Subject: I have found a CD that I think you would enjoy
Genres: Blues, Pop, Rock
Just awarded the Breakthrough Artist of the Year Award at the UK's prestigious Classic Rock Roll of Honour Awards, blues-rock guitar hero and singer-songwriter Joe Bonamassa is set to release his tenth full-length solo alb... more »
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Just awarded the Breakthrough Artist of the Year Award at the UK's prestigious Classic Rock Roll of Honour Awards, blues-rock guitar hero and singer-songwriter Joe Bonamassa is set to release his tenth full-length solo album, BLACK ROCK, on March 23, 2010. This album was recorded at, and named for, Black Rock Studios in Santorini, Greece. With this album, we wanted to explore a world feeling, and this was the inspiration behind going to record in Greece and using some of the best Greek musicians to add a little flavor to a couple of the tracks. But it s by no means a world album. We wanted Joe s usual youthful and energetic tones to play alongside the worldly vibes of the Greek bouzouki and clarino, said producer Kevin Shirley. Bonamassa says, It was the kind of record Kevin and I wanted to make. We needed to rock again a bit like on my first album. I wrote the whole thing there. Also Joe signed up Blues legend B.B. King for a duet on his new album. The song they perform together is a rendition of the Willie Nelson-penned song, Night Life, which appeared on King s 1967 album BLUES IS KING. Shirley says about the experience, This is a rollicking Stonesy-vibe version of the Willie Nelson song on which B.B. King duets with Joe, both vocally and on his famous Lucille guitar. What a joy and an honor to work with the legend who is possibly the pivot point and unifying musician between Blues and Rock. Other tracks appearing on BLACK ROCK include Jeff Beck s Spanish Boots, Leonard Cohen s poetic Bird On A Wire, Otis Rush's Three Times A Fool, Bobby Parker's Steal Your Heart Away, Blind Boy Fuller's Baby, You Gotta Change Your Mind, John Hiatt's I Know A Place, and James Clark's Look Over Yonders Wall, as well as the originals When The Fire Hits The Sea, Quarryman's Lament, Wandering Earth, Athens To Athens and Blue and Evil.
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BLUES AND BEYOND
dickydo | Warwick, RI USA | 03/23/2010
(4 out of 5 stars)
"Admittedly, I didn't want to like this disc. The prevailing thought was that Kevin Shirley's previous productions have led Bonamassa in more of an arena rock sound and away from his blues roots. While the music has been quite good over the last several albums, it seemed the duo had run it's course. Happily, I was more than pleasantly surprised by this newest entry! A LOT of ground is covered. The opening cut "Steal Your Heart Away", and the original "Blue and Evil" rock full tilt with very familiar riffs, yet his smokin' leads save even the mundane. There are some tracks that can be considered in the traditional blues vein. B.B. King joins the former wunderkind on a duet of Willie Nelson's "Night Life", that and the Blind Boy Fuller tune "Baby You Gotta Change" are old school, with a modern feel. For lovers of heavy guitar oriented British Blues, Jeff Beck's "Spanish Boots" gets Joe B. in Beck and Robin Trower mode with heavy thunderous riffs. Covering Nelson, Beck, John Hiatt and Leonard Cohen show an eclectic musician at the height of his powers. Still, it's great to hear him play some mean slide on 'When The Fire Hits the Sea' and replicate pitch perfect Chicago Blues on Otis Rush's "Three times A Fool". Much has been written about Bonamassa's burgeoning interest in Global Music, the album was recorded in Greece and Greek Musicians were used. This only broadens the canvas for this remarkably gifted artist. It looks like the Bonamassa-Shirley combo can live to see another day. They've produced a very interesting and original work that cements Joe Bonamassa's maturity."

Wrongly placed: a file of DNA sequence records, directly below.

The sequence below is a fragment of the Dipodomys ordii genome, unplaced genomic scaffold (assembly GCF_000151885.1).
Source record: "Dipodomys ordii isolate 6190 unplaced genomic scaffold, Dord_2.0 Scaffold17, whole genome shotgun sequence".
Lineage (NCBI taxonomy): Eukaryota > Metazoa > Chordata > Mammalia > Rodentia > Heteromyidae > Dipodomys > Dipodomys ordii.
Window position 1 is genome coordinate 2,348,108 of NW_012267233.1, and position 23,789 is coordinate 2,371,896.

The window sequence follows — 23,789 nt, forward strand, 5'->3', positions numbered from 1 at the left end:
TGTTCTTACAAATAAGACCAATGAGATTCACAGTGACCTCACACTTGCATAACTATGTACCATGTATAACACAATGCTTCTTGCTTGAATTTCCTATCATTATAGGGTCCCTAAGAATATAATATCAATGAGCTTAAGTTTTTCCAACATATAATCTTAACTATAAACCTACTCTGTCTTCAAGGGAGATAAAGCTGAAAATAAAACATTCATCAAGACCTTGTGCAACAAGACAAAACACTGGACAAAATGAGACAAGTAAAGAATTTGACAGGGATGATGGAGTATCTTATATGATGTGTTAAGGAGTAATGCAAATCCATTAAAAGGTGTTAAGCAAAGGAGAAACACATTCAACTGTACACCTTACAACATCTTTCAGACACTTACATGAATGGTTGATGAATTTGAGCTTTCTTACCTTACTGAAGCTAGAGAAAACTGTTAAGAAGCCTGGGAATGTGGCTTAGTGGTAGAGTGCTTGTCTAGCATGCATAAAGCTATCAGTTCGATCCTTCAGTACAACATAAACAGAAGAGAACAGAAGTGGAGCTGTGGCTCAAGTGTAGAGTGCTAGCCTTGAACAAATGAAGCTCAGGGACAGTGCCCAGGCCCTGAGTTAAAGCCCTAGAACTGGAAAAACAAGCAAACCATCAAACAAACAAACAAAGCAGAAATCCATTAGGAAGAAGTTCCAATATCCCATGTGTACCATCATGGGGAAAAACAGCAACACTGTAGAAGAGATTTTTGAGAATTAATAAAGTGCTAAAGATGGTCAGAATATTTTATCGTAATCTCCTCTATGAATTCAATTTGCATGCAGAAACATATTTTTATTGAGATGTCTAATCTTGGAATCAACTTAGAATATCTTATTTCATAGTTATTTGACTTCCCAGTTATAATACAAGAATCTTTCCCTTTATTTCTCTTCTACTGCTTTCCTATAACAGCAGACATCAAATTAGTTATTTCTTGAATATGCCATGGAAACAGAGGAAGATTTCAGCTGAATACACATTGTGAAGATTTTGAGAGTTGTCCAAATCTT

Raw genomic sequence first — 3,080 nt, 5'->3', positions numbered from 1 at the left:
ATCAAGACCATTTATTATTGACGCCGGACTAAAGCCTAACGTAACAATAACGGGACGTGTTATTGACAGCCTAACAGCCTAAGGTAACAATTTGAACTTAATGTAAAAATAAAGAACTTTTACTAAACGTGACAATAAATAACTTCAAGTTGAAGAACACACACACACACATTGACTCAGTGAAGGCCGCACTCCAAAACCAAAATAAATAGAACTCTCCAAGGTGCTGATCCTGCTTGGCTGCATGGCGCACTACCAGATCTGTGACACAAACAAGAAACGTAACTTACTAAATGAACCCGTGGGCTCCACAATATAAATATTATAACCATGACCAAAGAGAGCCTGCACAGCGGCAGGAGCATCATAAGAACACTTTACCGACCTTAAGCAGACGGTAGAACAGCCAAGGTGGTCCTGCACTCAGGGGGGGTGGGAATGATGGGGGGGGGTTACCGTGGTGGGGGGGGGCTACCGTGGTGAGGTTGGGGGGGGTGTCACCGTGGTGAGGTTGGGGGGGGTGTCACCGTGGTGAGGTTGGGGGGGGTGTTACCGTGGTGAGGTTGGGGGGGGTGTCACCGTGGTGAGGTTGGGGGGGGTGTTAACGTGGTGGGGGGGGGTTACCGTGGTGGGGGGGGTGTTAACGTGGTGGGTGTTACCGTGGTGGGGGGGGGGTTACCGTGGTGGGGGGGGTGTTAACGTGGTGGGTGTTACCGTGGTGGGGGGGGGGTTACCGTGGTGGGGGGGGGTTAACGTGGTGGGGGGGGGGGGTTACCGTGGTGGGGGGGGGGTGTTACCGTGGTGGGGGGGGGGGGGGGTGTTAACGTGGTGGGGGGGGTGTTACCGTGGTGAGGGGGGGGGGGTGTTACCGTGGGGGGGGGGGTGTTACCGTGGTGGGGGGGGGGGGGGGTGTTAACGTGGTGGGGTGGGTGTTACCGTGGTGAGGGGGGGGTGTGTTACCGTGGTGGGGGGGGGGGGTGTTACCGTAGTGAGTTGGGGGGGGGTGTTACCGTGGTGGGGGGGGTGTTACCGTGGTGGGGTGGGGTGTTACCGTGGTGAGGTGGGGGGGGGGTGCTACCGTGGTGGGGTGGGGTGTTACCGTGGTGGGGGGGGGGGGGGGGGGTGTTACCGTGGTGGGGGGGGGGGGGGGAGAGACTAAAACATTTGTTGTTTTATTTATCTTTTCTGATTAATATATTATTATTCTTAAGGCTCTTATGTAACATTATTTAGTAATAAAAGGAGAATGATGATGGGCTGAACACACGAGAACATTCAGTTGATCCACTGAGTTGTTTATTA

Good Songs But....
Gregory Sprague | 04/06/2010
(3 out of 5 stars)
"It took a few times of listening to come to appreciate the songs on this album after wearing out most of his other albums; but appreciate them I do!
My only complaint, and it's big if you are an audiophile, is that is is recorded with way to much compression which seems to make the songs very one dimensional. The high hat is at the same volume level as the guitar and the keys and they all blend together into one big noise.
I can only stand to listen to it at work through little speakers; it's just too sad to hear it on a good stereo system."
Where is my Joe B and what have you done with him.
K. D. Shultz | Canada | 04/30/2010
(2 out of 5 stars)
"Since "They" got ahold of Joe Bonamassa, and by "They" i mean the PR people who took one of the best new guitar talents of the last 15 years and repackaged (ruined) this super talent .It has been a downhill slide from the great live performances of New Day Yesterday and his orignal Trio band that was just fantastic.Even live at Royal Albert Hall seemed so contrived and hollow until the very end of the live dvd.Black Rock continues this style of draggy slothen muted sonwritting and production.
Like the other posters here i was a big fan of Joe and told everyone who would listen what a great talent he was, but now i feel betrayed by the slick PR overhauled machine that is now in his place.Black Rock isn't a bad album its just not a great album and is more of the same.
The overall feel of Black Rock is doom and gloom even the blues numbers which were his bread and butter have expired past the due date.Give us another album like New day Yesterday to erase the "New and improved? Joe" and we will be happy.
Joe Bonamassa has been one of the best inspirations for guitar players since Eric Clapton.But he needs to get back to what made him great to begin with."